klenwell information services : PywellScripts

Revision history for PywellScripts


Revision [3049]

Last edited on 2016-07-09 16:54:44 by KlenwellAdmin [Replaces old-style internal links with new pipe-split links.]
Additions:
return to [[PyWell | Tutorial Index]]
~1) Modify your script to interactively prompt the user (you) to enter a list of numbers to add. (See documentation for [[http://docs.python.org/2/library/functions.html#raw_input | raw_input]] function.)
~- [[http://docs.python.org/2/library/functions.html | Python Builtin Functions]]*
~- [[http://docs.python.org/2/library/sys.html | Python sys Documentation]]
Deletions:
return to [[PyWell Tutorial Index]]
~1) Modify your script to interactively prompt the user (you) to enter a list of numbers to add. (See documentation for [[http://docs.python.org/2/library/functions.html#raw_input raw_input]] function.)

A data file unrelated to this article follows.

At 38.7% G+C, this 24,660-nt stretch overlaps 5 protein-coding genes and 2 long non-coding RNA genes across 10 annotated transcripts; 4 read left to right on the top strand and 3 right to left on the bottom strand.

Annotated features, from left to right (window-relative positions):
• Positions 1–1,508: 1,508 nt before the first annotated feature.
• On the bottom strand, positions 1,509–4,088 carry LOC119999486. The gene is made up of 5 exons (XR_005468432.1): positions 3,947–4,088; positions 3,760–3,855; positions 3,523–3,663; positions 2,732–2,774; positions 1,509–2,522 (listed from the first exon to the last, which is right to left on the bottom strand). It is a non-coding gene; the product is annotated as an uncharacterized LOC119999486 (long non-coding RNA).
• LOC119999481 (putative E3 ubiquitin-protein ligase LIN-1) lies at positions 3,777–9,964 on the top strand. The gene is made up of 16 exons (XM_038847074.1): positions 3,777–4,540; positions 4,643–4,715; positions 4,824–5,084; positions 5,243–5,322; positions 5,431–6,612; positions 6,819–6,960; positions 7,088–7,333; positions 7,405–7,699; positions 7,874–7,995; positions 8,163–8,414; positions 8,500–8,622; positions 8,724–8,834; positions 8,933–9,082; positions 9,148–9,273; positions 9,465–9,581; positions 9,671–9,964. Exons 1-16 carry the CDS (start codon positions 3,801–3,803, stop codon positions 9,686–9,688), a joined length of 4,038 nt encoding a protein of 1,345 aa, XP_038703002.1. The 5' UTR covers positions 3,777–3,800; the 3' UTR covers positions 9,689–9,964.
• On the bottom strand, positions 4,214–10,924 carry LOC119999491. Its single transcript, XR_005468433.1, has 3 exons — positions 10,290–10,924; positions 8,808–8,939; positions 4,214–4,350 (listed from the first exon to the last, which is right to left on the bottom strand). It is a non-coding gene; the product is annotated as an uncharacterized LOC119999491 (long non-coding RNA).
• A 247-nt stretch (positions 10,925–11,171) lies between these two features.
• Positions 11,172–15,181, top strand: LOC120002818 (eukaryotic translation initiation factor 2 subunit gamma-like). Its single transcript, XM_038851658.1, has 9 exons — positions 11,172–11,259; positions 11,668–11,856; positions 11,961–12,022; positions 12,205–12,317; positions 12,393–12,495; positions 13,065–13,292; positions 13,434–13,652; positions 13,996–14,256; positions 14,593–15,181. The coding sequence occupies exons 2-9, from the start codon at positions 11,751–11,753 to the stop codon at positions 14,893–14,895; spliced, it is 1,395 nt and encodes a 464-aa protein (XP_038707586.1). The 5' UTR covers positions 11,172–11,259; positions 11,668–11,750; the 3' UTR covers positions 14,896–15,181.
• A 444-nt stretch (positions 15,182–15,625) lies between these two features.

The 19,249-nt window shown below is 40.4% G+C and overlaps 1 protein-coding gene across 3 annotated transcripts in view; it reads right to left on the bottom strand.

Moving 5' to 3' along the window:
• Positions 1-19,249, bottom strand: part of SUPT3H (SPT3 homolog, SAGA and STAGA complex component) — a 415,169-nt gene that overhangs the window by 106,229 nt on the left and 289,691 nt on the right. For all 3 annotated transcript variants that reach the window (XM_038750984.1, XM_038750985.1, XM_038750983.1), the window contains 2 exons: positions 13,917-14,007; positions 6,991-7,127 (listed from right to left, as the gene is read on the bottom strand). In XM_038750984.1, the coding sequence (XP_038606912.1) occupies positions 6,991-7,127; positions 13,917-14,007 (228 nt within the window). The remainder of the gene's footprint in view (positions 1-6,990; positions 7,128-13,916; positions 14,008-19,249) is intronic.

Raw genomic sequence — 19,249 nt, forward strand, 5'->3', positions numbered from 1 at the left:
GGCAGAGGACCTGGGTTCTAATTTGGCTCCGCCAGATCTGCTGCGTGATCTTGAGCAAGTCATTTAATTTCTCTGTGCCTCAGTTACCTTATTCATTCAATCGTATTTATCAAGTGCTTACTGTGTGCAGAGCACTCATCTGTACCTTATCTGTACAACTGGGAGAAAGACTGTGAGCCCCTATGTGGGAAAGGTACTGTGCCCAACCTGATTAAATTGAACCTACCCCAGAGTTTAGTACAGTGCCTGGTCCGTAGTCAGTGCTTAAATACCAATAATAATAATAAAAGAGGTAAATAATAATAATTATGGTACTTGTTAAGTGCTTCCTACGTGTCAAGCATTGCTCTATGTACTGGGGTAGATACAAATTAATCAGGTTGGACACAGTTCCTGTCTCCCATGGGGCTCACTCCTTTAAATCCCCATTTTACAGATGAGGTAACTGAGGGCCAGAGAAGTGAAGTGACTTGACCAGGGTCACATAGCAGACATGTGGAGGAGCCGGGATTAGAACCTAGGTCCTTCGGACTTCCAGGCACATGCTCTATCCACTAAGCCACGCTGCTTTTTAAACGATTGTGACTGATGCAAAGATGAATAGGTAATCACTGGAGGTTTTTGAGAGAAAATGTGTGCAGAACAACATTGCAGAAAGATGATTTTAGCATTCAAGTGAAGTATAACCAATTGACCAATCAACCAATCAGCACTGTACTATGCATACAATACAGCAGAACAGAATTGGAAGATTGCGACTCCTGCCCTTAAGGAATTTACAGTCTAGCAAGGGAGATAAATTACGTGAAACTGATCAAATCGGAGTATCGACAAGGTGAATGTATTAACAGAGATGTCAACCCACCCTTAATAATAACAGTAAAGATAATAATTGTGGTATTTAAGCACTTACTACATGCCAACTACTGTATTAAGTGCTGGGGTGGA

~- [[http://docs.python.org/2/library/functions.html Python Builtin Functions]]*
~- [[http://docs.python.org/2/library/sys.html Python sys Documentation]]


Revision [2367]

Edited on 2012-12-24 13:04:44 by KlenwellAdmin [Replaces old-style internal links with new pipe-split links.]
Additions:
The first thing to know about Python scripts is that Python is whitespace-sensitive. That is: you don't define blocks of code using braces or semi-colons as in many traditional programming languages:
%%(c)
main()
{
printf("Hello World");
}
You use indentation to define code blocks. As a student of poetry and a neat freak, I like this because it gives Python code a more poetic feel and encourages you to keep your code clean and readable.


Revision [2352]

Edited on 2012-12-21 23:11:14 by KlenwellAdmin [Replaces old-style internal links with new pipe-split links.]
Deletions:
----
Next Lessons: [[PywellModules Modules]], [[PywellExceptions Exceptions]]


Revision [2351]